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Comment This sounds great (Score 1) 155

This sounds so great! Personally I would go for two boxes, since I may want to have the router running 24/7 but not the file-server/backup-server. I find all-in-one solutions also to be more and more a pain to administer. Maybe even three, since a media-client is also a need, though I backed the OUYA, so I will see. What about Linux? Is this simple? Possible at all?

It's great to see such a product targeting this at the home market.

What about video? I am not set up, yet, but I plan to use some networked DVB-receivers (you may know them, all they do is grab the signal from the antenna and offer them on some port for the network to get). I don't know the technical background, but I think this is not as simple as supporting the four major condecs in two major cotainer formats, like most Chinese boxes do. Also, they have performance problems with real HD, meaning bitrates >20Mb/s. I guess this is also one of the problems, the XBMC guys are facing for their Allwinner A10 port.

Am I right in the assumption, that, as a consumer, I could not simply order or even use your product, since it would still require some hardware work to be done, mainly the I/O and require orders >1 piece?

Comment Re:Summary (Score 1) 155

All of those things sounds like they are awesome ideas that will greatly appeal to the .1% (or whatever) of the population that are hardcore geeks. The millions of units they are talking about? (...)

Either way, the vast majority of the world can't even upgrade the RAM in a desktop, much less a laptop, much less open up a tablet or phone to dig around. (...)

So while this sounds like a neat idea and can probably gain some traction, you're talking about the wrong usecases for the sort of volume they want to move. Think industrial level here.

Wholeheartedly agree! This is never going to make it. However, the Brits do have a special taste by times, which may seem bizarre, but work out nicely. Remember the ZX 81? Or the Spectrum? Rubber keyboard? 4 colors. Slow? It was a huge success! And this is a British effort. If they can saturate the market in GB only, we have a winner. This is the only hope for any "mainstream" market, that I have. I also would try to target young people, who have little money and may be interested in a device, they use over their teenagehood. Getting a tablet/laptop for Christmas when you're 13 and keeping it all way up till university, only updating the CPU card. This could work out in GB, I assume.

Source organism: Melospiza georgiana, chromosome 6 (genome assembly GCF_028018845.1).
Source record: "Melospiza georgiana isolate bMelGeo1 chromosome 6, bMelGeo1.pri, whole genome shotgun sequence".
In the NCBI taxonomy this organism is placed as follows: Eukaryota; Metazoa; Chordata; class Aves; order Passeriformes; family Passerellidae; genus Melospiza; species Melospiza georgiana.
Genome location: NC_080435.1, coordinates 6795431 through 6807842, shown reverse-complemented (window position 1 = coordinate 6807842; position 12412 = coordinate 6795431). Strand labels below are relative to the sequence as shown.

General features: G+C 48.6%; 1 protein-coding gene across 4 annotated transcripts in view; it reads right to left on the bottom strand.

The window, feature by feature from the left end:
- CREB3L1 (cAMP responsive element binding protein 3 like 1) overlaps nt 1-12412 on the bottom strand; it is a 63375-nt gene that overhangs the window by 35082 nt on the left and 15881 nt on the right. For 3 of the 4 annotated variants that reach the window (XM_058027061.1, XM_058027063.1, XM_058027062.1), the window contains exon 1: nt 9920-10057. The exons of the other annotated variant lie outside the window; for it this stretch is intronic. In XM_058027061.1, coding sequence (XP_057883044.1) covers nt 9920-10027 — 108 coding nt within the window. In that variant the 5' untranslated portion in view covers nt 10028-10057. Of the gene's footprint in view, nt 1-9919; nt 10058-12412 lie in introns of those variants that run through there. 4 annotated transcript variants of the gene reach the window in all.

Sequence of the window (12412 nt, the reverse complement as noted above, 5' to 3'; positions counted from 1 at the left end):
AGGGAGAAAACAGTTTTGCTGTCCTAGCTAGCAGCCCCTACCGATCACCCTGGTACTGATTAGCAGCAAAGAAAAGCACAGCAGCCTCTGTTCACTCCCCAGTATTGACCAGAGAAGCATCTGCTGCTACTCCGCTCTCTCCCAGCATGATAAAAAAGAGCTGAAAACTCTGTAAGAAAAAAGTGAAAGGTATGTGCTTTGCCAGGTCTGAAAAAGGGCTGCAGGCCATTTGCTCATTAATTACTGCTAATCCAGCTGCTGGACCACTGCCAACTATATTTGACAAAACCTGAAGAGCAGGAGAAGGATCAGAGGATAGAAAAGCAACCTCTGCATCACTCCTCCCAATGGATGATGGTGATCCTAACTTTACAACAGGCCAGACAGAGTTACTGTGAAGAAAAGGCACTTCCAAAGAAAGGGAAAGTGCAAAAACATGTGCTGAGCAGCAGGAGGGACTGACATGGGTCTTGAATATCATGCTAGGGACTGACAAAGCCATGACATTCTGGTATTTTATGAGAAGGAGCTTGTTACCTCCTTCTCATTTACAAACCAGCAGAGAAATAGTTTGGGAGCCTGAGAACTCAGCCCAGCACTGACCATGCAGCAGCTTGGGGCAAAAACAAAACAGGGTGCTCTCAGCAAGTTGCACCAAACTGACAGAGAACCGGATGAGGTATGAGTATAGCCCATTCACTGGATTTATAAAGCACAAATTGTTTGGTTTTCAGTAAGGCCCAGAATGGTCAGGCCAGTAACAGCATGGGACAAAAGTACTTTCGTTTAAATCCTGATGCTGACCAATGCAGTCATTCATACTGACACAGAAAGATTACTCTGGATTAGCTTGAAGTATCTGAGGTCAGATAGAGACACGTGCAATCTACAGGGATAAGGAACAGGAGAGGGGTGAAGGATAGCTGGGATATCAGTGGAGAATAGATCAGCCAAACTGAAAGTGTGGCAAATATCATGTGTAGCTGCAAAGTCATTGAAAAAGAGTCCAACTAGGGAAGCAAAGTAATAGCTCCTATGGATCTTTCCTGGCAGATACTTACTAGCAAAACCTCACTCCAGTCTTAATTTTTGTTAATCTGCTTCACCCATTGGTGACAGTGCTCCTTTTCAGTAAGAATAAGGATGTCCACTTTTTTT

However, while it may find application in industry, I think that market may be saturated pretty well already. What I see (for myself) is DIY niche-products. I wish for a network computer with 3x Gb LAN, Flash (SDcard) and 1x/2x SATA, WiFi in order to have a green, noiselss firewall/router/VPN/tor-box/ldap running. An always on, that delivers more than the routers with modified firmware (mainly more RAM and faster CPU) and is using less power than cmparably powerfull Soekris systems ( ALIX being less powerfull, anyway). Then a server board (for the home) with as much IDE and SATA ports as possible for software like Unraid and relatives (redundant, hot-pluggable JBOD volumes). This would allow to throw the old disks at a backup server. Another thing could be some little radio device implementing home-control protocols. Actually everywhere, where nerds live and standard computers don't fit. But this would not be a multi millions market.

Comment Re:WHAT? (Score 1) 155

Does this mean, that 3x GB LAN and 8x SATA + 4x IDE would be impossible with the current ARM architecture?

I would be so happy as to have two low power, low heat, low cost ARM boards. One having 3x GB LAN and WiFi (router, firewall, TOR and Torrent box), the other one having as many SATA and some IDE ports as possible for an Unraid (et al) system, to which I could hook up old disks, or even adding some older SSD for a small solid stat home-server.

Comment Let's start collecting! (Score 1) 36

So, let's get our hands on this. Maybe the EFF will jump in and we can turn the steering wheel. It most probably has been developed to spy on fellow citizens and suppress their human rights, but who said billion dollar companies would have them? ;-) We could use it to find out, what Grand Inquisitors Google and Facebook is doing exactly with our data.

Comment I would even pay... (Score 1) 554

I dislike the idea of running a server. Either it is

  • a server you rent (high responsibility, legal accountability)
  • on your LAN (too much private data, too dangerous, see above)

I dislike Google more and more. Since a few years I am wishing there would be some initiative by privacy aware people, who offer something similar like Google's docs, cal, mail, picasa, +, etc. but on a commercial, or semi-commercial (non-profit) base. I would be willing to shell out a 120€/year for a liberal concept, that even has an API.

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